the free throw line.
By the time the three games were complete, the
clock was just shy of 10:00pm, nearly five hours of basketball
between the three games.
<1997-98 Basketball Season>
<Boys Basketball Records>
Close to Perfect
Perfection, it's the ultimate and usually unobtainable goal for the
individual athlete and sports team. On December 1981 night, one
Chillicothe sports team flirted with perfection.
The Chillicothe Hornets wrestling team were in an
early season quad meet with Lawson, Higginsville and Richmond. The
Hornets beat Higginsville 41-17 and shut out Lawson 66-0. But the
shut out is not the perfection we're talking about. Only 7 of those
matches were won by pin fall.
Hornets took the mat against Richmond, 98lbs Rodney Jones won
by pin in :39 seconds, followed by Kent Sherrow in 1:10, then Rodney
Pettinger in 35 seconds. The Hornets were on an early roll.
When the match ended, Chillicothe had rolled up
74 points, but just missed perfection when 12 matches were wins by
pin by Chillicothe, but one ended in a 5-5 tie in an era before
today's "sudden victory".
The final score was Chillicothe 74, Richmond 1.
The Hornets were one pin and 4 points away from tying a record of 78
points. Not a school record, or a state record, but a national
Hornets that took the mat that night were Rodney
Jones, Kent Sherrow, Rodney Pettinger, Rob O'Dell, Ronnie Cairns,
Ted Baker, David Vorbeck, Todd Walker Dan Thompson, John Logan, Gil
Gates, Darren Grannemann and Ed Turbyfill.
The team would end the season 3rd in the NCMC, 2nd in
District and 24th in the State tournament under Coach Doug Long with
John Logan finishing 2nd and 5 others qualifying but not placing in
In a 1940 season meet, Chillicothe won all 9 matches
against Missouri Military Academy by pins in a 45-0 victory, but it
is not know if there were any open weight classes in the meet.
<1981-82 Hornets Wrestling>
<Hornets Wrestling Records>
The Return of Girls Basketball at Chillicothe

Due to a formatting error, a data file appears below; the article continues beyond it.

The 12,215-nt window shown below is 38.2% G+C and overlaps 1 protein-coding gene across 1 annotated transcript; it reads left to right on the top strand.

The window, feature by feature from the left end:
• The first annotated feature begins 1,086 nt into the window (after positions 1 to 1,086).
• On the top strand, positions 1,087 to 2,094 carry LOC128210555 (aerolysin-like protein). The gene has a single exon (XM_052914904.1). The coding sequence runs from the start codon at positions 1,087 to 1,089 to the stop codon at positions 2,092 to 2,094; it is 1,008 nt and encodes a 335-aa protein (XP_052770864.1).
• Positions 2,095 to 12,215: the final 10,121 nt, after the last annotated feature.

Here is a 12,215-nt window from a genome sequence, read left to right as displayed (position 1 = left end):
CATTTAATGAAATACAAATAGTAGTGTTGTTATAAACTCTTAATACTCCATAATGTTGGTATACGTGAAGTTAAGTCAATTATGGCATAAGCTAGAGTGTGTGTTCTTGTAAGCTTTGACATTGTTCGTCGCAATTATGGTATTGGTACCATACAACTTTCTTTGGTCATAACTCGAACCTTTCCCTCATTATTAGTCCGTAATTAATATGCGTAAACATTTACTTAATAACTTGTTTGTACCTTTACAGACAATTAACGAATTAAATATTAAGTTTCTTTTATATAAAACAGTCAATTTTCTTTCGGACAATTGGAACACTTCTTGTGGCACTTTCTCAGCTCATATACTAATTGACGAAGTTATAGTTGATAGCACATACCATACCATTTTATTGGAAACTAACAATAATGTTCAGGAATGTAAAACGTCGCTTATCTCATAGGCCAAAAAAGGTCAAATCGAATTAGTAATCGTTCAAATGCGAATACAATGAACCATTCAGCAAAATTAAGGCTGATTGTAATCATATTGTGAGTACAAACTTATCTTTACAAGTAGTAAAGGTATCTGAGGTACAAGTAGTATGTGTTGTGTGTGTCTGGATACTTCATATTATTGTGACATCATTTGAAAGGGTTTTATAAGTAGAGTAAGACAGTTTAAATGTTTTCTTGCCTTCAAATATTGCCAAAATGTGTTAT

Row 1: Jena
McCoy, Maria Oertwig, Julie Haynes, Gail Maberry, Dawn Detweiler
Row 2: Janet Haynes, JoEllen Smith, Jan Miller, Julie Saale, Vickie
Melte, Lynn Coult, Kathy Wilson
On November 14th, 1974 a group of girls
suited up and played organized basketball for Chillicothe for the
first time in nearly 50 years. Girls sports had returned to CHS and
after weeks of practice under former Chillicothe star player and
former Hornets Coach Fred Stephens, the girls lost to Cameron in the
season opener 51-19 with Jan Miller, Kathy Wilson and Jo Ellen Smith
scoring all of the points.
Undeterred and 11 days later, Chillicothe again took to
the old CHS High School Stage which doubled as a basketball court
and faced the Marshall Lady Owls.
Chillicothe used the offense of Jan Miller's 16 points
and an improved defensive effort to pick up their first win 45-33.
Chillicothe led by just three points heading into the fourth quarter
but outscored Marshall 12-3 in the final quarter.
In addition to Miller's 16 points, Kathy Wilson
had 10, Julie Haynes 7 and Jo Ellen Smith with 6 points. A full box
score was unavailable in the Constitution-Tribune article covering
The 45 points would be their best offensive
output of the season. They would pick up a win over Moberly and
would beat Brookfield twice for their 4 wins in the initial Modern
Era Girls Basketball season. Stephens would coach one more season,
finishing 7-11 and 6-6 in the NCMC in their 2nd season. It would
take the Lady Hornets just 8 seasons to pick up a 19-7 record and a
final four appearance.
But that's a story for another time.
<Lady Hornets 1974-75 season>
<Lady Hornets Basketball Records>
Legend of Jerry Parrish
In the 100 plus years of Chillicothe boys basketball,
there have been some great Hornet players. One of the best played
more than 50 years ago and many of his records still stand.
When it came to basketball, the 6' 2" Jerry Parrish was
nearly unstoppable on the court. Decades before the three-point shot
was invented, Parrish routinely scored 30 and 40 plus points per
game for the Hornets. In his senior year, he scored over 30 points
in all but one game in a 13 game stretch, including 48 points
against Macon in a 92-60 blow out. Parish had 17 field goals and was
14 of 17 at the free throw line in the game. The 48 points stands as
a single game record to this day, and his season total of 827 points
is also still a school record. 20 days after the 48 points he popped
in 46 and later that season he had 40 points with no free throws,
making 20 field goals, a school record that was tied 31 years later.
During his three years playing varsity, the teams went a combined
73-10 with three conference championships and a trip to the
quarterfinals his Senior year when the team finished 29-2.
Parish still holds the season 2 point field goal
record of 326 and is third all time in that category. He also still
holds the season points per game record with 25.57.
The apple didn't fall far from the tree later in
life when his sons Mitch and Matt and daughter Ashley all received
all state honors, all were on district championship teams and all
three played for state championships, with Mitch and Matt on the
1981 boys Championship team and Ashley on the 1994 girls 2nd place
"This Week in Hornets Football" past stories*